On Juneteeth 2018, a city where 40% of all U.S. slaves entered the country has apologized for its role in the slave trade.
The apology came from the city of South Carolina where ships dropped off thousands of shackled Africans. According to the International African-American Museum, some 80% of African-Americans can trace their roots back to Charleston.
The City’s Council members gathered a mile from the City Hall, which was built by slaves, to finally apologize for Charleston’s role in the slave trade. Gadsden’s Wharf, where slave ships docked and unloaded at least 100,000 slaves, is a mile from City Hall.
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CNN reports that the apology has been in the works for a long time. The resolution for the apology was approved on Juneteenth because of the symbolic importance of the day.
“The vestiges of slavery still plague us today,” Councilman William Dudley Gregorie who brought the resolutions to the council told CNN affiliate WCBD. It is widely acknowledged that slave labor was “fundamental to the economy of colonial and antebellum Charleston.”
“The institution of slavery did not just involve physical confinement and mistreatment. It also sought to suppress, if not destroy, the cultural, religious and social values of Africans by stripping Africans of their ancestral names and customs, humiliating and brutalizing them through sexual exploitation, and selling African relatives apart from one another without regard to the connection of family, a human condition universal among all peoples of the world,” the resolution reads.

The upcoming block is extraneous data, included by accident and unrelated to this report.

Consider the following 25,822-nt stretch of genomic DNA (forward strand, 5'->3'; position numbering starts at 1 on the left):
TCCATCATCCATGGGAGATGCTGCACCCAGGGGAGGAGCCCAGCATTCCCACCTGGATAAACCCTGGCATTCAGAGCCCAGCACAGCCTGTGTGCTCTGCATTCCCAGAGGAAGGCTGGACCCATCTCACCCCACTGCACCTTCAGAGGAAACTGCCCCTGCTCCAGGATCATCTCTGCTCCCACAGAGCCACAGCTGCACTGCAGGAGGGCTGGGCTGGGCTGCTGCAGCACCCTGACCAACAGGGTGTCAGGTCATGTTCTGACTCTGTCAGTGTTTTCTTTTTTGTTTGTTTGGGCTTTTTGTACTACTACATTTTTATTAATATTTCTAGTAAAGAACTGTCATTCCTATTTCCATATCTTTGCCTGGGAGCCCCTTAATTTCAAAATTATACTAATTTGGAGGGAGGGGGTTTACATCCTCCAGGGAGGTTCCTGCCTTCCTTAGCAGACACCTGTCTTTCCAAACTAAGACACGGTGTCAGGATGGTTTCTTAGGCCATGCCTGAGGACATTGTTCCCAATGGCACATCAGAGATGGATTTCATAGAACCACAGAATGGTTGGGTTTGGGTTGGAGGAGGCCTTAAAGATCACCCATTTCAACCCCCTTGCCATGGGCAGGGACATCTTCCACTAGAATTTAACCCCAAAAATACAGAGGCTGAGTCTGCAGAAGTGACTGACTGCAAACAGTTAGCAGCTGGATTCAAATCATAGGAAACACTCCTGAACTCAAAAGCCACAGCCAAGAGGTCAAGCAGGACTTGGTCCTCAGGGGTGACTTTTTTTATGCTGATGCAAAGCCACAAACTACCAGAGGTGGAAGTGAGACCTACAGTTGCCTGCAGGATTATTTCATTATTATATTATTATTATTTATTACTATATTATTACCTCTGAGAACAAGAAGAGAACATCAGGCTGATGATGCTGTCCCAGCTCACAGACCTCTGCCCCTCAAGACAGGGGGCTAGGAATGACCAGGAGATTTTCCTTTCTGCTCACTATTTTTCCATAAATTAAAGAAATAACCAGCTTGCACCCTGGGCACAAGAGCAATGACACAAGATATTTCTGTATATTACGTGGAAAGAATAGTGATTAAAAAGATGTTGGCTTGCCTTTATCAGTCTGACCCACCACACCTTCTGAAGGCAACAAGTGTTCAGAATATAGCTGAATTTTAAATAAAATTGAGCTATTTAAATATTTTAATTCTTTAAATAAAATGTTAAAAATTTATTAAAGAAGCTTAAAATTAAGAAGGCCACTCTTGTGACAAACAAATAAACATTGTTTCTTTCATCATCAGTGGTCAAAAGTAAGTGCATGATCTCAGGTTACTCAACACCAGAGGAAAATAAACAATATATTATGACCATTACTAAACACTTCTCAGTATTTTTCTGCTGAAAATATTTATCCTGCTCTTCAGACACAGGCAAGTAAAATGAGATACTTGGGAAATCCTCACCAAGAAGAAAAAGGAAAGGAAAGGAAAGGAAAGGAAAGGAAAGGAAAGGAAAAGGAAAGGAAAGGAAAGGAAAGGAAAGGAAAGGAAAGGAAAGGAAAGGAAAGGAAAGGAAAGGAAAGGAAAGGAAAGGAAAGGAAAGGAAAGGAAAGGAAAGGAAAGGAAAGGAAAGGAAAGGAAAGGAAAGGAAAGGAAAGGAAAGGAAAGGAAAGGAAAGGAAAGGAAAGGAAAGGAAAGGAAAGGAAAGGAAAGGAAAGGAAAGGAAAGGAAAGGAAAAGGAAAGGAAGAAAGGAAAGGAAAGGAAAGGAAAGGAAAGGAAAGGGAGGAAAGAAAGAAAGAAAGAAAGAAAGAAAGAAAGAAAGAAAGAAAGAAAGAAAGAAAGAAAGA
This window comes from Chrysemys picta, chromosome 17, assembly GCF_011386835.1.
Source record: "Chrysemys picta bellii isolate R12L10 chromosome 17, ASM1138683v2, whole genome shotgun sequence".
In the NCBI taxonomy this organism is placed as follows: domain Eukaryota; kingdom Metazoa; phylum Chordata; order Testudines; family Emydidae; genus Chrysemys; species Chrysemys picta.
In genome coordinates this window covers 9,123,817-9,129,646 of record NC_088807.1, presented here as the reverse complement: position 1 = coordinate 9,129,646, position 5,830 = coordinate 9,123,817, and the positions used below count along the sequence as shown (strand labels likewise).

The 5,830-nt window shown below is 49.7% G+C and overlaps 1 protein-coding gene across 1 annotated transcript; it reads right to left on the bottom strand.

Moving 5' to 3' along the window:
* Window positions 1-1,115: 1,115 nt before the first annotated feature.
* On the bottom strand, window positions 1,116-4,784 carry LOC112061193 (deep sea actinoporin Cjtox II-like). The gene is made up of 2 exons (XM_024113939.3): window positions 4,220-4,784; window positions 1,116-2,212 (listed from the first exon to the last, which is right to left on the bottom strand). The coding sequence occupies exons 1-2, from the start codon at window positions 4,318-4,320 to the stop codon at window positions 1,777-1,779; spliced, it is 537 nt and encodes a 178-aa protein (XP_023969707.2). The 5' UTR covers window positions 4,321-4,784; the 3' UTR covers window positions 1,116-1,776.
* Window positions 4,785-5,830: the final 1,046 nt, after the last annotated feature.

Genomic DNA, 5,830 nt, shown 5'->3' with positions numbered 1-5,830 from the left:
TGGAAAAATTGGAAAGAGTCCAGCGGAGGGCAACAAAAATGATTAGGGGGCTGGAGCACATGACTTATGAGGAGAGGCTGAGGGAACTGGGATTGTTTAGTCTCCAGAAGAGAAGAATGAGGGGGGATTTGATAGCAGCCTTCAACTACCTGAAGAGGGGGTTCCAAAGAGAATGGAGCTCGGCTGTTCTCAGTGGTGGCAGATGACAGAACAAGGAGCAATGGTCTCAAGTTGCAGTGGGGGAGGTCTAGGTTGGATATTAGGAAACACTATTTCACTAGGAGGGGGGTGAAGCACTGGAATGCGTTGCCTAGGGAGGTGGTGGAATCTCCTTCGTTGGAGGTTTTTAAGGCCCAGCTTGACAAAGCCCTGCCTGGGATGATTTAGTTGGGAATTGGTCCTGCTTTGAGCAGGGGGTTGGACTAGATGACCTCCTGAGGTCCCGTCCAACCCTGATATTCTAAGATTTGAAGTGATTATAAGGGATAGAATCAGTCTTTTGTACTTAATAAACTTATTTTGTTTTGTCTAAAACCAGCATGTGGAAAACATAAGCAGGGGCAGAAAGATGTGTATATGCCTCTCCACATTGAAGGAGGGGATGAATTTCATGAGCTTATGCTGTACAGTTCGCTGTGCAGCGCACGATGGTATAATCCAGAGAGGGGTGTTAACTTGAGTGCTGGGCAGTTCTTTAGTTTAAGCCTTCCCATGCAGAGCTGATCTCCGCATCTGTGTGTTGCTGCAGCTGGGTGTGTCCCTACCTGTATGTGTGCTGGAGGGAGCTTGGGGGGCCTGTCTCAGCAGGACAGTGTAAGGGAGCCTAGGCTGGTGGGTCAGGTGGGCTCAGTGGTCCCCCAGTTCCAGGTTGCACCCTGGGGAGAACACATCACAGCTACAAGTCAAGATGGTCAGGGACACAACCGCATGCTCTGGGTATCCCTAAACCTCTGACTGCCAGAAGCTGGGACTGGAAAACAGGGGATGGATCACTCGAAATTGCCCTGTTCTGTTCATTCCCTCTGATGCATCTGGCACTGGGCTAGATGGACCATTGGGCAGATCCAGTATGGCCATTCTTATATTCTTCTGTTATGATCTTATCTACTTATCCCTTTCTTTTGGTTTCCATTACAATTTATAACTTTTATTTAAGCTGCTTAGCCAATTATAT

Clearly, not everyone is happy with Charleston’s resolve. Some comments after Associated Press published the news on Twitter suggested outrage.
Why are you apologizing for past history, that made our nation what it is, until Trump. Slavery is part of history, and should stay in the past, but to apologize for something 150+years ago, let’s get real.
— Carol Haring (@65Beth) June 20, 2018
Wtf ever!! Last I checked black people aren’t slaves anymore. They have the same rights as every other American. No citizen of America is oppressed these days. Racism exists in EVERY race. There was absolutely no point to this “ apology “ except for political correctness
— brock birchfield (@tigereye225) June 20, 2018
But others rebutted.
You are still benefitting from slavery to this day. So yeah, maybe you should grovel. Barring that, it’s just a written proclamation of apology. Don’t get your panties in a twist.
— ?DebbieH? (@IAmAndroktones) June 20, 2018
People will scoff at this action, perhaps there are legitimate conversations to be had about timing, but this is an important action that I feel has been missing from our national conversation. Slavery might have occurred a long time ago, but it’s a scar of the deepest kind.
— Didyoureallysaythat (@WMCED) June 20, 2018
Charleston has become an especially important site in the ongoing conversation on race in the United States. In 2015, a confessed white supremacist went on a shooting spree inside the city’s Emanuel AME Church, killing nine black parishioners.
The resolution’s call on the city to promote equality in city businesses, to memorialize African-Americans’ graves and to create an office of racial reconciliation, will hopefully spring up conversation around such events and other lingering issues.
Charleston NAACP President, Dot Scott, says the apology is worth backing.”Regardless of where it came from,” telling CNN, “it sends a message.”